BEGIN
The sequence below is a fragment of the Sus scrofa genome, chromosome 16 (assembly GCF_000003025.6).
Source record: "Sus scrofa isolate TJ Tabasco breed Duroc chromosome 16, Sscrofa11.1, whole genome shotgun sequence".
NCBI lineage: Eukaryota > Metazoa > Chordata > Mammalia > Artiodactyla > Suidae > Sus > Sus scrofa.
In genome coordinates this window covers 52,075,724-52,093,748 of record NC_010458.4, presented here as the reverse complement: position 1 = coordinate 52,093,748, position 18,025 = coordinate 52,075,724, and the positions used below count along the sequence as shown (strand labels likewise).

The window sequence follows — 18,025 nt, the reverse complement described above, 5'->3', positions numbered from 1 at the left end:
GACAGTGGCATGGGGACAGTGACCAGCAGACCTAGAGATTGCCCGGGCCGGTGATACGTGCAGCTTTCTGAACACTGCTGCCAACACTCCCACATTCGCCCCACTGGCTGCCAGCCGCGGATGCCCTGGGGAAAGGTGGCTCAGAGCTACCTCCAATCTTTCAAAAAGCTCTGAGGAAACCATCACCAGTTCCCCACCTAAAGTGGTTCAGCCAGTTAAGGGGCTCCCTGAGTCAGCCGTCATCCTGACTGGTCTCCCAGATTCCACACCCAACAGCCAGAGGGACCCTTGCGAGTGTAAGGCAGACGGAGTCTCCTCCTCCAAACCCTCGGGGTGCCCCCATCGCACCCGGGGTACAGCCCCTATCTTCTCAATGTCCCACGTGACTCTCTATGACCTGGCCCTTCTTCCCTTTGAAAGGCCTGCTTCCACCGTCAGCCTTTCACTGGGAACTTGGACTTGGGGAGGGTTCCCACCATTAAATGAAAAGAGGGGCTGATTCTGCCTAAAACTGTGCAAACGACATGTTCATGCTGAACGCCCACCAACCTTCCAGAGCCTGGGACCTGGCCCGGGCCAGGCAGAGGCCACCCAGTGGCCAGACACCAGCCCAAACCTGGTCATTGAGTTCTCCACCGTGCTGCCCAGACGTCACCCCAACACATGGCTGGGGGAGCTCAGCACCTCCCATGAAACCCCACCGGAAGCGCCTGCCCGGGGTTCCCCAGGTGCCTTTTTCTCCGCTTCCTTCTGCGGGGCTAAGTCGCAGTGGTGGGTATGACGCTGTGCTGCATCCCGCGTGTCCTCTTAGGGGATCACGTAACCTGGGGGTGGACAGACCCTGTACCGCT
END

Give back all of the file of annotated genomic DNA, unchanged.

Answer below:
The sequence below is a fragment of the Sus scrofa genome, chromosome 16 (assembly GCF_000003025.6).
Source record: "Sus scrofa isolate TJ Tabasco breed Duroc chromosome 16, Sscrofa11.1, whole genome shotgun sequence".
NCBI lineage: Eukaryota > Metazoa > Chordata > Mammalia > Artiodactyla > Suidae > Sus > Sus scrofa.
In genome coordinates this window covers 52,075,724-52,093,748 of record NC_010458.4, presented here as the reverse complement: position 1 = coordinate 52,093,748, position 18,025 = coordinate 52,075,724, and the positions used below count along the sequence as shown (strand labels likewise).

The window sequence follows — 18,025 nt, the reverse complement described above, 5'->3', positions numbered from 1 at the left end:
GACAGTGGCATGGGGACAGTGACCAGCAGACCTAGAGATTGCCCGGGCCGGTGATACGTGCAGCTTTCTGAACACTGCTGCCAACACTCCCACATTCGCCCCACTGGCTGCCAGCCGCGGATGCCCTGGGGAAAGGTGGCTCAGAGCTACCTCCAATCTTTCAAAAAGCTCTGAGGAAACCATCACCAGTTCCCCACCTAAAGTGGTTCAGCCAGTTAAGGGGCTCCCTGAGTCAGCCGTCATCCTGACTGGTCTCCCAGATTCCACACCCAACAGCCAGAGGGACCCTTGCGAGTGTAAGGCAGACGGAGTCTCCTCCTCCAAACCCTCGGGGTGCCCCCATCGCACCCGGGGTACAGCCCCTATCTTCTCAATGTCCCACGTGACTCTCTATGACCTGGCCCTTCTTCCCTTTGAAAGGCCTGCTTCCACCGTCAGCCTTTCACTGGGAACTTGGACTTGGGGAGGGTTCCCACCATTAAATGAAAAGAGGGGCTGATTCTGCCTAAAACTGTGCAAACGACATGTTCATGCTGAACGCCCACCAACCTTCCAGAGCCTGGGACCTGGCCCGGGCCAGGCAGAGGCCACCCAGTGGCCAGACACCAGCCCAAACCTGGTCATTGAGTTCTCCACCGTGCTGCCCAGACGTCACCCCAACACATGGCTGGGGGAGCTCAGCACCTCCCATGAAACCCCACCGGAAGCGCCTGCCCGGGGTTCCCCAGGTGCCTTTTTCTCCGCTTCCTTCTGCGGGGCTAAGTCGCAGTGGTGGGTATGACGCTGTGCTGCATCCCGCGTGTCCTCTTAGGGGATCACGTAACCTGGGGGTGGACAGACCCTGTACCGCT